DEV Community

Cover image for Postgres indexes
Marcell Cruz
Marcell Cruz

Posted on • Updated on

Postgres indexes

Table of Contents

  1. How To Create An Index
  2. Removing an Index
  3. Identify If A Query Uses An Index
  4. List All Indexes In A Table
  5. Index Methods
    1. Generalized Inverted Indexes
    2. Generalized Search Tree
    3. Hash Index
    4. Btree Index
  6. Indexing Techniques
    1. Expression Indexes
    2. Partial Indexes
    3. Unique Indexes
    4. When It Makes Sense To Use Indexes?
  7. Who decides when to use an index or not?
  8. You Need A Lot Of Data To Test Indexes
  9. Creating Indexes Locks Your DB
  10. Reindexing

Indexing is a technique to make queries run faster, different indexes are suitable for different queries, the main differences are between an exact match, ranges and a fulltext, in a nutshell if your query has an exact match or a range you should use the default method, otherwise use gin.

most of the information from this post came from here, have a read if you want to dig deeper.

How To Create An Index

CREATE INDEX [UNIQUE] INDEX_NAME ON TABLE_NAME [USING METHOD]
(
  COLUMN_NAME [ASC | DESC] [NULL { FIRST | LAST}]
)
Enter fullscreen mode Exit fullscreen mode

e.g:

CREATE INDEX idx_name ON users(name)
Enter fullscreen mode Exit fullscreen mode

Removing An Index

DROP INDEX  [ CONCURRENTLY]
[ IF EXISTS ]  index_name 
[ CASCADE | RESTRICT ];
Enter fullscreen mode Exit fullscreen mode

Identify If A Query Uses An Index

You can use EXPLAIN to identify if a query is using an specific index

EXPLAIN SELECT * FROM BOOKS WHERE BOOK = "MY BOOK";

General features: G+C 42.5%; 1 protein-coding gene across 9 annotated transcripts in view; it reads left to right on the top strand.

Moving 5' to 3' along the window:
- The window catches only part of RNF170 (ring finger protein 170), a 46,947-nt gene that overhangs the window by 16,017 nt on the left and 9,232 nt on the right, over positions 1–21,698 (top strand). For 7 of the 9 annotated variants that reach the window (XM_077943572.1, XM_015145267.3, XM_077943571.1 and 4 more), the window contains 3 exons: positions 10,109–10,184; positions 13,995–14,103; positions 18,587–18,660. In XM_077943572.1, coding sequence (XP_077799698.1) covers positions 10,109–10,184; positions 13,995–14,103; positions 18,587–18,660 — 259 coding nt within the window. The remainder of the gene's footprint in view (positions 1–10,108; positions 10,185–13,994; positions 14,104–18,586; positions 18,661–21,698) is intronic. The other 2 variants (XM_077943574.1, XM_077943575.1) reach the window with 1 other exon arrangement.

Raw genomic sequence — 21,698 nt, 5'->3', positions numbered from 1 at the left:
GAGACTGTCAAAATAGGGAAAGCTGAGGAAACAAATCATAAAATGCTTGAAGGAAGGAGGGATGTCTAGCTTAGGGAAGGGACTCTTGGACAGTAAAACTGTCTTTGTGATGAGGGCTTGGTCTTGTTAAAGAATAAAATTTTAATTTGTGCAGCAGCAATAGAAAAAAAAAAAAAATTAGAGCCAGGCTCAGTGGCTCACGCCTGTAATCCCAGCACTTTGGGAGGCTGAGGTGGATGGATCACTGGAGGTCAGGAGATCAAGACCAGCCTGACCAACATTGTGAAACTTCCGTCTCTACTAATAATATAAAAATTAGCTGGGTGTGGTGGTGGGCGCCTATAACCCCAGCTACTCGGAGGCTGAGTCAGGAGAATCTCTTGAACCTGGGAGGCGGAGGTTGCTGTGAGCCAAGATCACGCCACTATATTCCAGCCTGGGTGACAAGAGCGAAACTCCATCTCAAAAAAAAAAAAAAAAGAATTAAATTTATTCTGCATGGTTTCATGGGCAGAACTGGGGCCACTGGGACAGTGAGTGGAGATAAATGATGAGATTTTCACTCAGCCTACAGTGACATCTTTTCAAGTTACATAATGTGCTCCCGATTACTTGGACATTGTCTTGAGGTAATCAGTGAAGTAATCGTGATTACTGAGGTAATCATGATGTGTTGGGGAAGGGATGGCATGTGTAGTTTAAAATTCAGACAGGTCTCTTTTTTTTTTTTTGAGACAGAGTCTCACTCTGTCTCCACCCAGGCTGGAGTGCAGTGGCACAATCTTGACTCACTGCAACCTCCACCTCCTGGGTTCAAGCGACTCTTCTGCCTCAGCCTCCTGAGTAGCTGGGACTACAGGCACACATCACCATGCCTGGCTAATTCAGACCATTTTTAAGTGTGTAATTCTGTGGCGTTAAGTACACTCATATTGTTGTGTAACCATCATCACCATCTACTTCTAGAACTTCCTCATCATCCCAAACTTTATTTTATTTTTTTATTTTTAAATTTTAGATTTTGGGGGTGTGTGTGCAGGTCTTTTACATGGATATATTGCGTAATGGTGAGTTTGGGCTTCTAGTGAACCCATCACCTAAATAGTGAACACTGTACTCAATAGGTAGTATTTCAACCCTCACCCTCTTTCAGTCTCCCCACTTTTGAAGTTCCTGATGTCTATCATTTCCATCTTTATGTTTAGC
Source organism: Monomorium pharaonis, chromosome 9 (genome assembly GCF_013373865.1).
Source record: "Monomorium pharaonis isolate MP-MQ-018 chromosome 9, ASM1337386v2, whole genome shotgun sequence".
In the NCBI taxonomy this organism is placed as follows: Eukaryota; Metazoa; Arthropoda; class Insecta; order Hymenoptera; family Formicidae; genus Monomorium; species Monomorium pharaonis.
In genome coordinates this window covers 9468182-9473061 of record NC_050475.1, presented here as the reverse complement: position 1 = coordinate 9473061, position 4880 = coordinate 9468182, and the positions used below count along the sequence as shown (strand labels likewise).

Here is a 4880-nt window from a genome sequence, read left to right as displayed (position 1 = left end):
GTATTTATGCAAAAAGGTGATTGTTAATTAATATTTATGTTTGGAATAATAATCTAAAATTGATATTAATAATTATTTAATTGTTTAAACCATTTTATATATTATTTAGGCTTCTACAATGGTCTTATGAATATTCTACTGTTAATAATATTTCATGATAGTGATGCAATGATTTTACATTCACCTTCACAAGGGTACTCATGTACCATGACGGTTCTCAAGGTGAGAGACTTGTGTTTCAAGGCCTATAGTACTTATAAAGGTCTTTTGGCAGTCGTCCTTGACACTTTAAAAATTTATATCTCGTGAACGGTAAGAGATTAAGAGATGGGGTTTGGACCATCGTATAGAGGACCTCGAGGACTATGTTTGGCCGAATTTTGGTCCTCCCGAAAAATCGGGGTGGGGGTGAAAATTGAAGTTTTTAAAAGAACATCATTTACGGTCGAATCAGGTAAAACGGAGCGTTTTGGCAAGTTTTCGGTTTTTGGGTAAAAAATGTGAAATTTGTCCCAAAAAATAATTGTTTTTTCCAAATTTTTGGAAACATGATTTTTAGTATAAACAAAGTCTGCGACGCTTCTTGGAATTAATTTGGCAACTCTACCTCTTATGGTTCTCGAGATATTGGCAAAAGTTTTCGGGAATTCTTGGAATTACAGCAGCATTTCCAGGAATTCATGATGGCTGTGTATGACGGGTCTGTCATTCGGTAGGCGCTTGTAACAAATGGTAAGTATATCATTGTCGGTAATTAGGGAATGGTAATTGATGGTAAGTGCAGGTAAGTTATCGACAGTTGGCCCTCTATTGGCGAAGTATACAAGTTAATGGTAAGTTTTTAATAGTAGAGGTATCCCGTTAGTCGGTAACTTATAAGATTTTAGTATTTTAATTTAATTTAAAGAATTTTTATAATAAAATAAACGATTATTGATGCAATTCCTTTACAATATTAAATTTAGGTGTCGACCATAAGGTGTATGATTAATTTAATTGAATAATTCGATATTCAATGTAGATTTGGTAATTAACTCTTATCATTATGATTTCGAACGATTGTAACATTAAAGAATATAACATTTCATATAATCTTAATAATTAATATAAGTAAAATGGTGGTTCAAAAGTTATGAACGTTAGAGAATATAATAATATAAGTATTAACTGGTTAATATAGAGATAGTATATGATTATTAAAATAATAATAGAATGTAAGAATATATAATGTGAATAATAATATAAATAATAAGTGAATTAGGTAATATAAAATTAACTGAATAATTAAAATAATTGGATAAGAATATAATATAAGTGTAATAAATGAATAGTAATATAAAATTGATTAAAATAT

Enter fullscreen mode Exit fullscreen mode

if your query is using the index something like "Index Scan "
will appear e.g:

Index Is Not Being Used

                        QUERY PLAN
----------------------------------------------------------
 Seq Scan on cards  (cost=0.00..62.50 rows=828 width=242)
Enter fullscreen mode Exit fullscreen mode

Index Is Being Used

                               QUERY PLAN
------------------------------------------------------------------------
 Index Scan using my_index on cards  (cost=0.28..8.29 rows=1 width=242)
   Index Cond: ((title)::text = 'a'::text)
Enter fullscreen mode Exit fullscreen mode

my_index is the name of the index, cards is the name of the table and
title is the name of the column

List All Indexes In A Table

The following will list all indexes related to your tables, you can also
filter indexes for a specific table or field

select tablename, indexname from pg_indexes where schemaname = 'public';
Enter fullscreen mode Exit fullscreen mode

Index Methods

The following are the most common index methods.

Generalized Inverted Indexes(GIN)

Good for full-text search, maps multiple values to a column

Generalized Search Tree(Gist)

Allows for balanced btree, good for full-text search, used for geometric data types(poligons points etc..)
are usefull for operations besides comparison and range.

Hash Index

Not worth the complexity and work to manage it, coudn't find any common example that couldn't be done with the other methods in an easier way with better results, you can try to convince me otherwise in the comments if you want.

Btree Index

Doesn't work with like queries, works pretty well with caching, it's the default index, if you don't pass the method option when creating the index it will be created with this method.